Sunday, I woke, dressed and got on the shuttle easily and quickly. The only thing I noticed is that despite the dark and 5:05 AM time, I was warm. Hmmm...
I ate my powerbars on the shuttle bus and chatted with a Texan who informed me that the highs in Dallas are in the 80s with humidity right now, so he wasn't worried about the LA weather (lucky dog).
Upon arrival, I headed into the Dodgers Stadium and waited in line for the restroom. I did this loop 3 times. In hindsight, I was on my feet, without a break, from 5:30 - 7 AM. Suboptimal.
I headed to my corral (C: sub 5 hour) and upon showing my C-number was waived through by the guards as they kept everyone else who did not want to be in the unseeded corral D out. Word to the wise -- this is a *big* race (24,000). If you have the race results to get a seeded number, do so.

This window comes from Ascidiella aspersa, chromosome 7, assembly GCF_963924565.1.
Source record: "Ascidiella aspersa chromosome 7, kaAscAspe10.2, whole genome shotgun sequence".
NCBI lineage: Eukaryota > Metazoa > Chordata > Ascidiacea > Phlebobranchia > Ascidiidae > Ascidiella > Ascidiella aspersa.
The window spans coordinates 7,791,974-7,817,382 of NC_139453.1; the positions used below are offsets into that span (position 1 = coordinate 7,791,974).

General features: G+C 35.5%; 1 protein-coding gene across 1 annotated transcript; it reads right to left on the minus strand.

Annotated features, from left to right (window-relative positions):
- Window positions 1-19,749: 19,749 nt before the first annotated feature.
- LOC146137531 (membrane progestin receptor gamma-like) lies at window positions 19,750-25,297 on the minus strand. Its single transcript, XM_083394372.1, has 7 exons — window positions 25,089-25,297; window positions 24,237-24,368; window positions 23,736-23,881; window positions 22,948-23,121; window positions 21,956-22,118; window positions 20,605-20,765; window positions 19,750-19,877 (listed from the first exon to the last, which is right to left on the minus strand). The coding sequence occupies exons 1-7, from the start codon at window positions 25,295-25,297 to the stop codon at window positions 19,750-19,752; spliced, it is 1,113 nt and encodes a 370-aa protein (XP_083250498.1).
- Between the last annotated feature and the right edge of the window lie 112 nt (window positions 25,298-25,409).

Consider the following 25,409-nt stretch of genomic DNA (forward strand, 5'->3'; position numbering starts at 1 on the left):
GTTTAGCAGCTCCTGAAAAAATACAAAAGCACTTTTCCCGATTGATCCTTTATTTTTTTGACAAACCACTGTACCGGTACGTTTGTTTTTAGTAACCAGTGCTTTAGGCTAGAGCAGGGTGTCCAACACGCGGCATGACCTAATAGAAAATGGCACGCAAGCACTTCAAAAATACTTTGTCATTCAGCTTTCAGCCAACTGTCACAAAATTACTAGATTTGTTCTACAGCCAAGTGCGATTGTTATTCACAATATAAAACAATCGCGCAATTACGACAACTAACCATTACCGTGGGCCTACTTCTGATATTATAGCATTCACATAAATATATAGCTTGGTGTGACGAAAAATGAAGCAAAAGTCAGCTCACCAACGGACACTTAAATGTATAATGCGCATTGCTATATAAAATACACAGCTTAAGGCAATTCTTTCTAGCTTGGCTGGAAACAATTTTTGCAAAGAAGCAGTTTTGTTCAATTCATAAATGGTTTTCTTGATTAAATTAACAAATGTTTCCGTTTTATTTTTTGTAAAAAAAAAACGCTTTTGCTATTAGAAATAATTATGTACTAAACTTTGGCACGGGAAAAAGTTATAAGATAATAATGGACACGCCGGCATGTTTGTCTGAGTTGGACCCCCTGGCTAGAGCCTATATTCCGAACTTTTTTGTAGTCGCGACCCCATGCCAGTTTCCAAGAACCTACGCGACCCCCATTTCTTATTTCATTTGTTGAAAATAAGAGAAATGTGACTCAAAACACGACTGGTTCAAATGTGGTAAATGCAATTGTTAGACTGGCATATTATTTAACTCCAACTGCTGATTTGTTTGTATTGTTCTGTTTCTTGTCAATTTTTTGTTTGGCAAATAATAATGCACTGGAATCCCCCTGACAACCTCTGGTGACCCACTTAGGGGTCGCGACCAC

I found the 4 hour pace group and sat down. The elite women started. Time passed. They announced that the elite men and then general corrals would be starting soon.
Everyone started peeing on the sidelines. I'm serious. I've never seen anything like this. Men were just openly turning their back to the corral and pissing against the mesh over the gates of the corral. Women were squatting (many with friends blocking, but some without). The worst part was, many people had already discarded their warm clothes on the sides of the corrals. In most races, the local Salvation Army or GoodWill gets the discarded clothing from a race. In this case, I'm so sorry for whoever collects these clothes. Such a waste.
Eventually, we started. I stuck behind the 4-hour pace group leader and decided to avoid looking at my watch for a while. After all, to stick with him for 10K meant my watch was useless anyways, right?
I had been warned that Mile 1 had a steep uphill, so I was prepared. It wasn't that bad, actually. My watch beeped and informed me we'd hit the first mile at 8:57. I was a little surprised, given the pacer's statement that his goal was to hit consistent 9:09 miles regardless of terrain or crowds, but I didn't think much of it.